Course Title : Varieties of English
Code Course
Credits ECTS
ELL 311-1 A -1 3 0 0 3.00 5
Lecturer and Office Hours Arti Omeri, PhD
Teaching Assistant and Office Hours
Course Level
Description The course looks at the development of English from an historical point of view, as well as a survey of the variants of English in the modern world, covering dialects, creoles, the use of lingua franca and the geographical locations of English as a first language and English as a second language. Received Pronunciation of standard British English, and American and Canadian English will be contrasted.
Objectives The students will learn the historical chronological development of English, its devvelopment into a lingua franca, and its synchronic uses in the modern world. Real world linguistic application will be stressed, and data will be gathered from informant and elsewhere, and presented in each class with partners or in teams.
Course Outline
1History of English Language First chapter is about the history of English language. David Crystal estimates that about 400 million people have English as their first language, and that in total as many as 1500 million may be to a greater or lesser extent fluent speakers of English. (pp. 1-21)
2History of English Language The two largest countries (in terms of population) where English is going to be observed and it is the inherited national language are Britain and the USA. But it is also the majority language of Australia and New Zealand, and a national language in both Canada and South Africa. Furthermore, in other countries it is a second language, in others an official language or the language of business. (pp. 21-42)
3Phonetics and Morphology One obvious linguistic effect on English of Britain’s imperial expansion was the incorporation of lexical borrowings from a wide range of languages (pp. 43-75)
4Phonetics and Morphology Linguistic variation is familiar in our own speech communities. For example, many Englishes have the alternative pronunciations [iðə] and [aðə] for either, with little apparent social marking attached to either variant. (pp. 76-109)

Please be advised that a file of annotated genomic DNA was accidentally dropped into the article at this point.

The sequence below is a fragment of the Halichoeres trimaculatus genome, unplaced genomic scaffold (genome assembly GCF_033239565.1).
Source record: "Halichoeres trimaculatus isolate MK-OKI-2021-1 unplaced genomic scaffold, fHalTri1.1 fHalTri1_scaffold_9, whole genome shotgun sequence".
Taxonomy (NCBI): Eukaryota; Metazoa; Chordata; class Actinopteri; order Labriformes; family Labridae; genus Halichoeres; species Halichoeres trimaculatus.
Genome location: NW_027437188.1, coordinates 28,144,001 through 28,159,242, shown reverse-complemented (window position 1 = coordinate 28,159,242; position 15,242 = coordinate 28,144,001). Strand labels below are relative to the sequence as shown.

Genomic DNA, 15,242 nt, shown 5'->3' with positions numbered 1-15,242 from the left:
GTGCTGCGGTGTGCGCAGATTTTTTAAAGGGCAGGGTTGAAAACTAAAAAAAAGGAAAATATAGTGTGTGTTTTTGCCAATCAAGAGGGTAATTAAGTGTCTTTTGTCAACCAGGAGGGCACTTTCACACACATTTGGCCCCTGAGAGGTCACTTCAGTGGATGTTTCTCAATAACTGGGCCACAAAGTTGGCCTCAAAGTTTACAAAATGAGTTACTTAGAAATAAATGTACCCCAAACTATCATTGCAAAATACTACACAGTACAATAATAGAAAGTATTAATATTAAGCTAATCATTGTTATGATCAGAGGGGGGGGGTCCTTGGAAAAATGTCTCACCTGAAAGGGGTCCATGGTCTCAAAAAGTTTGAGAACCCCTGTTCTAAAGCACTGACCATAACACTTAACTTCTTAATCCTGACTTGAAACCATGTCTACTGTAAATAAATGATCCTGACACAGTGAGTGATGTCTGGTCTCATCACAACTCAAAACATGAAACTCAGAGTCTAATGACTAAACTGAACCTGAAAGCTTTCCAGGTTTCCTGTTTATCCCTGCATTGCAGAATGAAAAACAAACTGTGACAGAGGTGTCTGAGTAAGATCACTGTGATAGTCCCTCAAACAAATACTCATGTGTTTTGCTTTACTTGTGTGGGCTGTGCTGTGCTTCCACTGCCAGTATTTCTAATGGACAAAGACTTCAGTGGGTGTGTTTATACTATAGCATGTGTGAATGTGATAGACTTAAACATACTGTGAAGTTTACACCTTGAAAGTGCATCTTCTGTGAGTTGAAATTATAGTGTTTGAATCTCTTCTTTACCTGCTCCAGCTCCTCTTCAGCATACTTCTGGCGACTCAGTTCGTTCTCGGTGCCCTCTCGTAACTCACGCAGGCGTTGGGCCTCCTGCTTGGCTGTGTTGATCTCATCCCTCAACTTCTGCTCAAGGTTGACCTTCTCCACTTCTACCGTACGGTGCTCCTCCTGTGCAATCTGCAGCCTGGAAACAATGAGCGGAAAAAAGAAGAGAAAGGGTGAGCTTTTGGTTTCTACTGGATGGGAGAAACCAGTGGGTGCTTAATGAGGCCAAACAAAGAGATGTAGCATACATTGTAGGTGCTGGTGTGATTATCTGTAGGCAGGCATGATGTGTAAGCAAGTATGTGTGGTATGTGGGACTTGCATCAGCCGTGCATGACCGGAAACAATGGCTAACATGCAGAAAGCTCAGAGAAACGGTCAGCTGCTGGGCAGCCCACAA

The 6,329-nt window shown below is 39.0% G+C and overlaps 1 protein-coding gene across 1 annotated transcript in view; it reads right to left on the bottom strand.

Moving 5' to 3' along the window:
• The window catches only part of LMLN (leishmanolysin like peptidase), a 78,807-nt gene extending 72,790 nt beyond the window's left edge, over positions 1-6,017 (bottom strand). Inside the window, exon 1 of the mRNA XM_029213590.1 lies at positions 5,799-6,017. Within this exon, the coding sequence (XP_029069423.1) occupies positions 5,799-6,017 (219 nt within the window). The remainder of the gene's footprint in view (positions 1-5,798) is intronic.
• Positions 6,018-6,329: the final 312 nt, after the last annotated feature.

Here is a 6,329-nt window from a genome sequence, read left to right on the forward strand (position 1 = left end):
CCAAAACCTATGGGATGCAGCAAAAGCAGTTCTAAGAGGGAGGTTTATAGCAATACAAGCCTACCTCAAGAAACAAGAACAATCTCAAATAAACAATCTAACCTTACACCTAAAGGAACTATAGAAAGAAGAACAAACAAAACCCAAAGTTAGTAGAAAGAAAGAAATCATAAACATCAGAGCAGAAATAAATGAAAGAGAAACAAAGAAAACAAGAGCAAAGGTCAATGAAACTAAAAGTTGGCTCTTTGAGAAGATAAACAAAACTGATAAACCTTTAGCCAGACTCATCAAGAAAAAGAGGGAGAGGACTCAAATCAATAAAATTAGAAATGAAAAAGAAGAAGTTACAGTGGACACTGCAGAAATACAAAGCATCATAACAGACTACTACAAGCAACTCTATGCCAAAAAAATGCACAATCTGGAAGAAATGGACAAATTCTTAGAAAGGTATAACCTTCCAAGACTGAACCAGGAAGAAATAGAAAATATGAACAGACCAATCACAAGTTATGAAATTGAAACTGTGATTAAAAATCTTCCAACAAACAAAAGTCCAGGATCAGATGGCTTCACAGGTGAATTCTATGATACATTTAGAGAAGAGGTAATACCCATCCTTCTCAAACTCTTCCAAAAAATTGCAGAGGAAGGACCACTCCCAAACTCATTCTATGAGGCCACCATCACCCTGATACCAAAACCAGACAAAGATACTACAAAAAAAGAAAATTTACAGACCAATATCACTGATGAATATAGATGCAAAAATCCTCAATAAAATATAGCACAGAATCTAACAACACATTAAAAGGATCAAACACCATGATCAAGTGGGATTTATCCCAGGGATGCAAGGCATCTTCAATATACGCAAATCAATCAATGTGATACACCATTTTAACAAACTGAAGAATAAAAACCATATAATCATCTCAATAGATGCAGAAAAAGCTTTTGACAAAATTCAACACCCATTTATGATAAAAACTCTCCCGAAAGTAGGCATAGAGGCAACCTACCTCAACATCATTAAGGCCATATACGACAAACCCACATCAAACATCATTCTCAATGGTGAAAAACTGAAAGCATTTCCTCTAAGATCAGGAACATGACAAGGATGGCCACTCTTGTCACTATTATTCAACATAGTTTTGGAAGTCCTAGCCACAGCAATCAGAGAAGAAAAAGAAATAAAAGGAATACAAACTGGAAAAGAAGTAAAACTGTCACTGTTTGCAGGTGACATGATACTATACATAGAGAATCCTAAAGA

5Syntax This chapter presents an outline history of English syntax. The main changes will be discussed and – where possible – something will be said about the factors that played a role in the changes, and about the effects of individual changes elsewhere. In its earliest stages English was a heavily inflected language with a relatively free word order and a lexical base of mainly Germanic words, rather like modern German today.(pp. 110-199)
6Vocabulary Many changes in the English vocabulary are due to massive borrowing from the languages with which English came into contact in the course of its history, word formation, and meaning change. (pp. 200-271)
7Standardization The Milroys define standardisation as the suppression of optional variability in language, observing that ‘the various stages that are usually involved in the development of a standard language may be described as the consequence of a need for uniformity that is felt by influential portions of society at a given time’ (1991: 27). In the implementation of this development, they identify several stages: selection, acceptance, diffusion, maintenance, elaboration of function, codification and prescription. (pp. 272-311)